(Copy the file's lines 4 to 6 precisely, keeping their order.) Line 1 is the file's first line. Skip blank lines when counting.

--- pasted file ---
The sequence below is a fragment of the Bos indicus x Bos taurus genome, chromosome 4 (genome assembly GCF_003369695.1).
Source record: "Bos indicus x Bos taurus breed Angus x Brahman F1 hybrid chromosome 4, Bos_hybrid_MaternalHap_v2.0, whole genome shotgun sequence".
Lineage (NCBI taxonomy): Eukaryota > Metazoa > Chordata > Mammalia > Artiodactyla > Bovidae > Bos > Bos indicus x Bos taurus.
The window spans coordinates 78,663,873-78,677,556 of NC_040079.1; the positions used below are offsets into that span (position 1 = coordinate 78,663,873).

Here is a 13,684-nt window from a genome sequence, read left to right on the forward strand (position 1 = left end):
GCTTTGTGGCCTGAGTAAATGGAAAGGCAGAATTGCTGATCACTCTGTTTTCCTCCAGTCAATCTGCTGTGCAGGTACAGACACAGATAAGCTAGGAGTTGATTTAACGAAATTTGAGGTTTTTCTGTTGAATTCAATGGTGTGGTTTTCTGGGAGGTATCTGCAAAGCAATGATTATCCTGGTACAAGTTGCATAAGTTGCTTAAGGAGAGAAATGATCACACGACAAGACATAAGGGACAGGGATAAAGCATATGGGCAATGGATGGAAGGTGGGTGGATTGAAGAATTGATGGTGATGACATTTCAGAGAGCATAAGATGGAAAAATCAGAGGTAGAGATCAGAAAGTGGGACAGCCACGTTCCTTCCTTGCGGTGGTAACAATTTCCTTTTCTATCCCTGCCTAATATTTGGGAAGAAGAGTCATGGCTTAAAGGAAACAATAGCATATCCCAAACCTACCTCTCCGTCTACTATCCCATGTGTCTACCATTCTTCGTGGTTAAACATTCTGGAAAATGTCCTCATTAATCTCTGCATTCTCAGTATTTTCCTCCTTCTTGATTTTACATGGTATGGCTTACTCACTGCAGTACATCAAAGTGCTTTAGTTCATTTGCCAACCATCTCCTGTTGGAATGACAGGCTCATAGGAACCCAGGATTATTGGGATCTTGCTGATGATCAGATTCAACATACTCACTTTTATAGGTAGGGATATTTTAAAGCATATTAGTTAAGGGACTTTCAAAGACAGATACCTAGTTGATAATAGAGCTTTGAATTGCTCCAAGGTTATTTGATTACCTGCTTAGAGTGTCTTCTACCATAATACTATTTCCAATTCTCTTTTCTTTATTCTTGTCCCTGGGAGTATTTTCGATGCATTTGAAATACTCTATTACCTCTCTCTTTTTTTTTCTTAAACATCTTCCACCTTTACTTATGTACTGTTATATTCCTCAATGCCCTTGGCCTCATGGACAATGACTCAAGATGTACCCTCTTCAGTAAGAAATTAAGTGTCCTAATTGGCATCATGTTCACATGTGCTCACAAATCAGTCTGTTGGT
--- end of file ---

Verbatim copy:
The window spans coordinates 78,663,873-78,677,556 of NC_040079.1; the positions used below are offsets into that span (position 1 = coordinate 78,663,873).

Here is a 13,684-nt window from a genome sequence, read left to right on the forward strand (position 1 = left end):
GCTTTGTGGCCTGAGTAAATGGAAAGGCAGAATTGCTGATCACTCTGTTTTCCTCCAGTCAATCTGCTGTGCAGGTACAGACACAGATAAGCTAGGAGTTGATTTAACGAAATTTGAGGTTTTTCTGTTGAATTCAATGGTGTGGTTTTCTGGGAGGTATCTGCAAAGCAATGATTATCCTGGTACAAGTTGCATAAGTTGCTTAAGGAGAGAAATGATCACACGACAAGACATAAGGGACAGGGATAAAGCATATGGGCAATGGATGGAAGGTGGGTGGATTGAAGAATTGATGGTGATGACATTTCAGAGAGCATAAGATGGAAAAATCAGAGGTAGAGATCAGAAAGTGGGACAGCCACGTTCCTTCCTTGCGGTGGTAACAATTTCCTTTTCTATCCCTGCCTAATATTTGGGAAGAAGAGTCATGGCTTAAAGGAAACAATAGCATATCCCAAACCTACCTCTCCGTCTACTATCCCATGTGTCTACCATTCTTCGTGGTTAAACATTCTGGAAAATGTCCTCATTAATCTCTGCATTCTCAGTATTTTCCTCCTTCTTGATTTTACATGGTATGGCTTACTCACTGCAGTACATCAAAGTGCTTTAGTTCATTTGCCAACCATCTCCTGTTGGAATGACAGGCTCATAGGAACCCAGGATTATTGGGATCTTGCTGATGATCAGATTCAACATACTCACTTTTATAGGTAGGGATATTTTAAAGCATATTAGTTAAGGGACTTTCAAAGACAGATACCTAGTTGATAATAGAGCTTTGAATTGCTCCAAGGTTATTTGATTACCTGCTTAGAGTGTCTTCTACCATAATACTATTTCCAATTCTCTTTTCTTTATTCTTGTCCCTGGGAGTATTTTCGATGCATTTGAAATACTCTATTACCTCTCTCTTTTTTTTTCTTAAACATCTTCCACCTTTACTTATGTACTGTTATATTCCTCAATGCCCTTGGCCTCATGGACAATGACTCAAGATGTACCCTCTTCAGTAAGAAATTAAGTGTCCTAATTGGCATCATGTTCACATGTGCTCACAAATCAGTCTGTTGGT